Hepatitis C virus (HCV) disease progression in people who inject drugs (PWID): A systematic review and meta-analysis - IDUs are not engaged in care resulting in increased infectiousness/costs/disease progression
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HCV in IDUs: engage in care & treat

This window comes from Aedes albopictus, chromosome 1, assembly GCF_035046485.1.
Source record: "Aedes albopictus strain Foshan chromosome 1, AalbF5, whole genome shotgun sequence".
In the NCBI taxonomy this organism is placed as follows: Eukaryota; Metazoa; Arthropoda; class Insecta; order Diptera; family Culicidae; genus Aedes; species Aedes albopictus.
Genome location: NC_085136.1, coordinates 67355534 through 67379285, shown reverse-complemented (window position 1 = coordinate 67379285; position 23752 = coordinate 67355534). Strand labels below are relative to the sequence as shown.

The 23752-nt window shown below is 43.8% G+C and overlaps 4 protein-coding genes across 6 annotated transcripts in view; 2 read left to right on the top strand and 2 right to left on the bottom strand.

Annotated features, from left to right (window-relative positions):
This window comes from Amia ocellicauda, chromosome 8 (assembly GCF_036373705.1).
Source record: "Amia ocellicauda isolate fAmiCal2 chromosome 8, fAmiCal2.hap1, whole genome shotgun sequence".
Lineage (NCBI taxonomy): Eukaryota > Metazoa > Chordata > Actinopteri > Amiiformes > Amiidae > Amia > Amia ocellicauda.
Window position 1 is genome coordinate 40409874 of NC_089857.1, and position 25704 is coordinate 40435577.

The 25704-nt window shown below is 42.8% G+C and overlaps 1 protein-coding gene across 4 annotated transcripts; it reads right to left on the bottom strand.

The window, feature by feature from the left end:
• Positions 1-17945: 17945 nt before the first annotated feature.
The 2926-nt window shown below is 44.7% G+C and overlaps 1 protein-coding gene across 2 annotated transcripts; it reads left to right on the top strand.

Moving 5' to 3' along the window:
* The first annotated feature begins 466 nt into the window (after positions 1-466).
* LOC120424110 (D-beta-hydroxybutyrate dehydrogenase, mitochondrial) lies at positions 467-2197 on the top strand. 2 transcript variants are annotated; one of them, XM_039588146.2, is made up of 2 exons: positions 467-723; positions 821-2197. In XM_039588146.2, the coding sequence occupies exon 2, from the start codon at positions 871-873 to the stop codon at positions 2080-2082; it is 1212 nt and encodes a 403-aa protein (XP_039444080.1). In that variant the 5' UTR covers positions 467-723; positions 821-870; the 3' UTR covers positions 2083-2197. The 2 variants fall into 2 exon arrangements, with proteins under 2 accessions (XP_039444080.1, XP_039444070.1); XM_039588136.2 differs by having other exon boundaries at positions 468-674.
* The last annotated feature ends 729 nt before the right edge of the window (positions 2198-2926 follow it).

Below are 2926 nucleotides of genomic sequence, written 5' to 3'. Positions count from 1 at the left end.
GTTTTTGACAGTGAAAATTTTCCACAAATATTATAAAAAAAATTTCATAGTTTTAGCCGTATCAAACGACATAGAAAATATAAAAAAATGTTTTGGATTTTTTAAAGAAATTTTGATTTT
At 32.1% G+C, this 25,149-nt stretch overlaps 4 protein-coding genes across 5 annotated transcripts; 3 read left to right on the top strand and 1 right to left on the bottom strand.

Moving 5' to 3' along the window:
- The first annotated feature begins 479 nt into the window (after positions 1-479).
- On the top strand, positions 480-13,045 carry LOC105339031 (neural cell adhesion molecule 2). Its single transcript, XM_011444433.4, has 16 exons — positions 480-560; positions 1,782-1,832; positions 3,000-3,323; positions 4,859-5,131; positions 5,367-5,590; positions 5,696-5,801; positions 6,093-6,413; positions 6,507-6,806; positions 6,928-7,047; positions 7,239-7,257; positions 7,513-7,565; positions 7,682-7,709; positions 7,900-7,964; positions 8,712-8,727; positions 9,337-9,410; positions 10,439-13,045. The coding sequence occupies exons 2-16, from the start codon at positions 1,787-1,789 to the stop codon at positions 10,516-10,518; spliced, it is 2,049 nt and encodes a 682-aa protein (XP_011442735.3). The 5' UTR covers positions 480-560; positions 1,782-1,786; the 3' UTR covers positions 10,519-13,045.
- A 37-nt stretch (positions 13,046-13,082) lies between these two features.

"Policy: Based on our synthesis of fibrosis progression, PWID on average will reach METAVIR stage F3 26-38 years after HCV infection, and will develop cirrhosis within 34-46 years. As in other populations where carcinogenic viruses are endemic, PWID are infected at an early age and thus may develop HCC in mid- to late-adulthood, leading to losses of individuals in their most productive period of life (Yang & Roberts, 2010). The prognosis following diagnosis with HCC is extremely poor, and the median length of survival is 12-15 months (Yip et al., 2014).......Our results also demonstrate that attempts to manage HCV-related costs by delaying treatment with the new regimens until patients develop advanced disease will result in a period of infectiousness that persists for an average of three to four decades. The impact of such restrictions on any proposed HCV eradication efforts will certainly be deleterious, resulting in increased costs to care for ill patients and delaying the achievement of HCV control. A Markov model of treatment with new agents demonstrated that liver disease complications were three times higher post-treatment in patients with cirrhosis compared to those with less advanced disease (Younossi & Henry, 2014)......However, just as new HCV treatments may not be implemented at public health scale to control HCV in PWID, the implementation of HCV prevention strategies lags far behind knowledge. Policy decisions regarding HCV treatment for PWID historically have been influenced by the perception that these patients will not adhere to treatment and will become re-infected (again, despite knowledge to the contrary) (de Vos and Kretzschmar, 2014, Harris and Rhodes, 2013). Progress toward elimination of HCV infection as a source of cirrhosis, liver failure and cancer will certainly require directly addressing the persistent stigmatization of drug use and drug users."